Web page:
The EPA, under a new nominee to succeed Lisa Jackson as Administrator, also will face challenges as it looks to regulate the boom in fracking across the nation. Reuters examined some of these challenges in a December 28 story.

The effort to move the world’s nations forward toward a new agreement on greenhouse gas emissions is expected to have a new champion on the international stage in Massachusetts Democratic Senator John Kerry, who Obama has nominated as the next Secretary of State. A vocal supporter of efforts to reign in emissions from refineries and power plants, Kerry will likely find the Keystone XL pipeline project among his earliest assignments, as indicated in this December 26 blog post by FuelFix.

“The State Department is expected to soon issue a fresh environmental review of the pipeline after it was rerouted to avoid drinking water supplies in Nebraska,” FuelFix’s Jennifer A. Dlouhy wrote. Obama rejected a permit for the border-crossing permit in January, setting up the latest round of scrutiny, which could end with a State Department verdict early in 2013 on whether the pipeline is in the “national interest.”

Cap-and-Trade Experiments

One big story on market-based solutions in 2013 will involve California’s experiment with a cap-and-trade scheme, launched January 1. In an editorial on December 30, The Washington Post expressed skepticism about the effort:

… California’s experiment might not work well enough to persuade others to follow along. The most obvious problem with the plan is that it relies far too little on the market-based cap-and-trade system and far too much on other, expensive, command-and-control regulations. State officials expect to achieve only about 23 percent of their planned emissions reductions through 2020 with carbon pricing, and it’s not clear what happens after that. The cost of the whole package, then, is likely to be higher than necessary.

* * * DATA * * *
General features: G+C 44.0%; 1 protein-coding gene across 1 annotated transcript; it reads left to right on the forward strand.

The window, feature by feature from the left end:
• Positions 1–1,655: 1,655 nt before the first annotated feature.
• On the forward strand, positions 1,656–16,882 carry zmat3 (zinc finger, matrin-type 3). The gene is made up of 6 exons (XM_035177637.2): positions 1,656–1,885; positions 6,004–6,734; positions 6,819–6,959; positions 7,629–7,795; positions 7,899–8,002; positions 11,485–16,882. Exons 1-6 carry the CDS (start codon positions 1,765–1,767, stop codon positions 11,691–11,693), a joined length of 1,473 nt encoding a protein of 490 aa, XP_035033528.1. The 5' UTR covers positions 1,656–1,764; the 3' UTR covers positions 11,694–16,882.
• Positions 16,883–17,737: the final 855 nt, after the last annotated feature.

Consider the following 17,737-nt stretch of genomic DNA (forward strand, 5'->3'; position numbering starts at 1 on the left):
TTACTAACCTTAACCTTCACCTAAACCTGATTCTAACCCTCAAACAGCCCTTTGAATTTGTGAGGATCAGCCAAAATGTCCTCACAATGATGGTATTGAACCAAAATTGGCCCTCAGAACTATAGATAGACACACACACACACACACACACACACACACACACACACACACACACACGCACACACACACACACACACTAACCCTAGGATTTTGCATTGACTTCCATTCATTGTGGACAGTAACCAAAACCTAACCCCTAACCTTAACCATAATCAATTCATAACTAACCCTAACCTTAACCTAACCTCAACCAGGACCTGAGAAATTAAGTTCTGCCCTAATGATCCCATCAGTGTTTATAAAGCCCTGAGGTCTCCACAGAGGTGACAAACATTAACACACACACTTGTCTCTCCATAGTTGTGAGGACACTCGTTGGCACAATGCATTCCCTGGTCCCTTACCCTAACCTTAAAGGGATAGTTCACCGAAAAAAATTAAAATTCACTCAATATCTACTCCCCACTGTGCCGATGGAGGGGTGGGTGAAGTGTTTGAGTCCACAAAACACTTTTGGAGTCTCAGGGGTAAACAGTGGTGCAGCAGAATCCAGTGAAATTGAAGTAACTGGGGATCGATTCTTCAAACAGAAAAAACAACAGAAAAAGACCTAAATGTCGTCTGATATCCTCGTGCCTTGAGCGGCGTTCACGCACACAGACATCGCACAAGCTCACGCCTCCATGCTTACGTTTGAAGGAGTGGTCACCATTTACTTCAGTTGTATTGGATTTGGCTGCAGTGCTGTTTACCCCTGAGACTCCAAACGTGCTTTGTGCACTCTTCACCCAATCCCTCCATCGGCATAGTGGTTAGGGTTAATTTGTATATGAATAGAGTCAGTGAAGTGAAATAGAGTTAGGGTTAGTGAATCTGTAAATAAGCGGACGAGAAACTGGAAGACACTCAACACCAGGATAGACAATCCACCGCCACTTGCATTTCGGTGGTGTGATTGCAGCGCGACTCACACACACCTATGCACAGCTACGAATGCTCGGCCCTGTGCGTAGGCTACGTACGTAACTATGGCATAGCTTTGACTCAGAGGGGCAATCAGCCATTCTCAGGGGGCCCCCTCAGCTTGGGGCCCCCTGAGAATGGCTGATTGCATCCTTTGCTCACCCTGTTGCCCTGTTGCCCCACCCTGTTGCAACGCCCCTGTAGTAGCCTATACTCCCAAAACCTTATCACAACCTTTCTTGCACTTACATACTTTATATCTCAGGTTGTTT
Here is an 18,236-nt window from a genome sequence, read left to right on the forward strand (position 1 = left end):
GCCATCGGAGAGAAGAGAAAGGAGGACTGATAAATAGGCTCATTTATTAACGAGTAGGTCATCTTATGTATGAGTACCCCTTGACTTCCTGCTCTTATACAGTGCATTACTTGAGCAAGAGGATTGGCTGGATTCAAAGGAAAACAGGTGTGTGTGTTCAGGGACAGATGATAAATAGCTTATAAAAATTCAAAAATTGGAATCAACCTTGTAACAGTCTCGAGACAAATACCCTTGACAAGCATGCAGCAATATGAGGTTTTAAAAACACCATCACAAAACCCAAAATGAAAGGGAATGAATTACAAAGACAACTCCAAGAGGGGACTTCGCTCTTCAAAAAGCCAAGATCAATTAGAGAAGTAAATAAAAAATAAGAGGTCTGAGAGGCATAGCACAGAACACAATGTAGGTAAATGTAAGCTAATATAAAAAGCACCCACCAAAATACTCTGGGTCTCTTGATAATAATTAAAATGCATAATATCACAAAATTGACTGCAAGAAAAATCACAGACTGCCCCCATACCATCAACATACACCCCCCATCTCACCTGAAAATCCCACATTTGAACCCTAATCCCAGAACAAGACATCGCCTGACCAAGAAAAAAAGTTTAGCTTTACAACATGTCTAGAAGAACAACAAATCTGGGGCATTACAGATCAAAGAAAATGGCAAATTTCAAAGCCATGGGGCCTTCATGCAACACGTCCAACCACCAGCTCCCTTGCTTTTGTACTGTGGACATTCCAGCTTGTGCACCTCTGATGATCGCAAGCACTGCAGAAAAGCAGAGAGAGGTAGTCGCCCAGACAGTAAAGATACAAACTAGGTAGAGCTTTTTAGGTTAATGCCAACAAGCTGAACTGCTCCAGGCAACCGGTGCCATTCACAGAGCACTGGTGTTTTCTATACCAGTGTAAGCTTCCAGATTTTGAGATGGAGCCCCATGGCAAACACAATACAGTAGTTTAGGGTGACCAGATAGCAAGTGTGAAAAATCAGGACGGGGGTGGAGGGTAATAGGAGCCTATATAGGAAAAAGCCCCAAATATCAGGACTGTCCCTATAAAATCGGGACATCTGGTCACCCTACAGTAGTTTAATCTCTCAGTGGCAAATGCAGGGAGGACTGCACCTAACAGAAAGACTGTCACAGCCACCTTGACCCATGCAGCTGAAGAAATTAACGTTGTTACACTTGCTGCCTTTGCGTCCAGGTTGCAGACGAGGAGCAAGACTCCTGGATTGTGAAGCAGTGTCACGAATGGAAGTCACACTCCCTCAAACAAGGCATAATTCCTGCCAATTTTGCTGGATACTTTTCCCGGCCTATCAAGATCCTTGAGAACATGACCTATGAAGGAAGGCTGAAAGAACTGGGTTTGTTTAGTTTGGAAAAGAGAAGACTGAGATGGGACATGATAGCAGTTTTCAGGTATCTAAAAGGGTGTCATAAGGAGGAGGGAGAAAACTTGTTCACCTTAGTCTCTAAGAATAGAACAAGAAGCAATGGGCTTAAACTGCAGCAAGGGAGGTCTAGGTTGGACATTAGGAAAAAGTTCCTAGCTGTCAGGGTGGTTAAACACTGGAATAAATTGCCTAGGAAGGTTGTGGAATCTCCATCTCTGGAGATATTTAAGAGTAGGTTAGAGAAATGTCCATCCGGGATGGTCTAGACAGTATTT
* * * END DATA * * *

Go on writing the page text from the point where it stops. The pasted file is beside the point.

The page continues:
The Post editorial also cited an obvious challenge faced by carbon regulators in the Golden State, namely that the state is diving in mostly by itself:

… there are other potential problems that flow from the fact that California is acting alone. As with any market, the bigger a carbon market is, the more efficient it is. But the group of Western states that were going to join California in creating a linked carbon market have not followed through. That not only reduces the size of the market California is creating, it could also dull its effectiveness.

California’s new market will be linked to a new cap-and-trade market in Quebec, Canada, beginning the second or third quarter of this year. A January 1 story in the Montreal Gazette reviews some of the details.

The market scheme in California has had some early kinks to work out. Edison International unintentionally offered to buy 21 times more allowances than it wanted on November 14, Bloomberg reported on December 20.

“When the state Air Resources Board said last month that it had received three bids for every available permit, it failed to mention that Edison accounted for nearly 72 percent of the offers. Had the company submitted its proposals in the right format, about 225,000 permits would have gone unsold at auction,” the Bloomberg report said. Most of Edison’s bids were eventually disqualified after exceeding auction limits.

Climate Change on TV, this time on Showtime

The climate change issue is heading back into Americans’ living rooms with another round of television, following a series of high-profile documentaries over the past decade. This time, a documentary series called “Years of Living Dangerously” is to air on the Showtime cable network. Actors Matt Damon, Don Cheadle and Alec Baldwin will be among the narrators, and producers include Avatar and Titanic director James Cameron, former California Governor (and now Hollywood returnee) Arnold Schwarzenegger, and Joel Bach and David Gelber of “60 Minutes.”

The series — Showtime has not yet announced when in 2013 the documentary will air — is expected to have six to eight one-hour segments. A Washington Post blog report on December 4 noted that it will be “the first multi-episode documentary on climate change to be aired by a major network.” You can see a copy of the actual Showtime announcement here.

Schwarzenegger Back in the Climate Change Spotlight